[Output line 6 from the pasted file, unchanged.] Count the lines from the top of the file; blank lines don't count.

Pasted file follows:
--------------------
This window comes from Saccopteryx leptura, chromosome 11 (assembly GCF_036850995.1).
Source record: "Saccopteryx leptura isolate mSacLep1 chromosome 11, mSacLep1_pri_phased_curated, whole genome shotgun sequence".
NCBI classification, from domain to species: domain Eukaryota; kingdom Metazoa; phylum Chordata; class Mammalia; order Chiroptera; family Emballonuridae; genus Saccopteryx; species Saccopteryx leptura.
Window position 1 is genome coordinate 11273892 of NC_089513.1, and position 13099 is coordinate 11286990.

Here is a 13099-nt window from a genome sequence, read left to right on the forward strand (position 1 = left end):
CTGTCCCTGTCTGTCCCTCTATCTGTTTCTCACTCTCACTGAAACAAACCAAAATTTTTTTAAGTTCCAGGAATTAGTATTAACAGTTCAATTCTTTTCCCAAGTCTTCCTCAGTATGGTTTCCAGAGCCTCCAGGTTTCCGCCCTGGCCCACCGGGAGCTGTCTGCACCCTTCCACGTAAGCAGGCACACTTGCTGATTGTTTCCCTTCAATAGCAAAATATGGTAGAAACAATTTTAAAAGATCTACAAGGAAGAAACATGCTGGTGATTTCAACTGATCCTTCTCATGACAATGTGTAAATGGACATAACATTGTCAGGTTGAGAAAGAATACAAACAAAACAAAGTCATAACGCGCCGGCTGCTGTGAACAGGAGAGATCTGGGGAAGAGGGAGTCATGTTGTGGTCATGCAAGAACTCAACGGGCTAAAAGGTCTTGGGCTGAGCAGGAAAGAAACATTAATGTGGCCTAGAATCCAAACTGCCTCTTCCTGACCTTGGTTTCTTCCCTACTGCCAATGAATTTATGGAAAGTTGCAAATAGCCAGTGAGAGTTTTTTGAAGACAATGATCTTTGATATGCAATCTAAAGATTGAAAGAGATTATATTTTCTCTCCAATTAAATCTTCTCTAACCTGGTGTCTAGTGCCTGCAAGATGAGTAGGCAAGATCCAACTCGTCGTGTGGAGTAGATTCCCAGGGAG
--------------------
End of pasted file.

CTGTCCCTGTCTGTCCCTCTATCTGTTTCTCACTCTCACTGAAACAAACCAAAATTTTTTTAAGTTCCAGGAATTAGTATTAACAGTTCAATTCTTTTCCCAAGTCTTCCTCAGTATGGTTTCCAGAGCCTCCAGGTTTCCGCCCTGGCCCACCGGGAGCTGTCTGCACCCTTCCACGTAAGCAGGCACACTTGCTGATTGTTTCCCTTCAATAGCAAAATATGGTAGAAACAATTTTAAAAGATCTACAAGGAAGAAACATGCTGGTGATTTCAACTGATCCTTCTCATGACAATGTGTAAATGGACATAACATTGTCAGGTTGAGAAAGAATACAAACAAAACAAAGTCATAACGCGCCGGCTGCTGTGAACAGGAGAGATCTGGGGAAGAGGGAGTCATGTTGTGGTCATGCAAGAACTCAACGGGCTAAAAGGTCTTGGGCTGAGCAGGAAAGAAACATTAATGTGGCCTAGAATCCAAACTGCCTCTTCCTGACCTTGGTTTCTTCCCTACTGCCAATGAATTTATGGAAAGTTGCAAATAGCCAGTGAGAGTTTTTTGAAGACAATGATCTTTGATATGCAATCTAAAGATTGAAAGAGATTATATTTTCTCTCCAATTAAATCTTCTCTAACCTGGTGTCTAGTGCCTGCAAGATGAGTAGGCAAGATCCAACTCGTCGTGTGGAGTAGATTCCCAGGGAG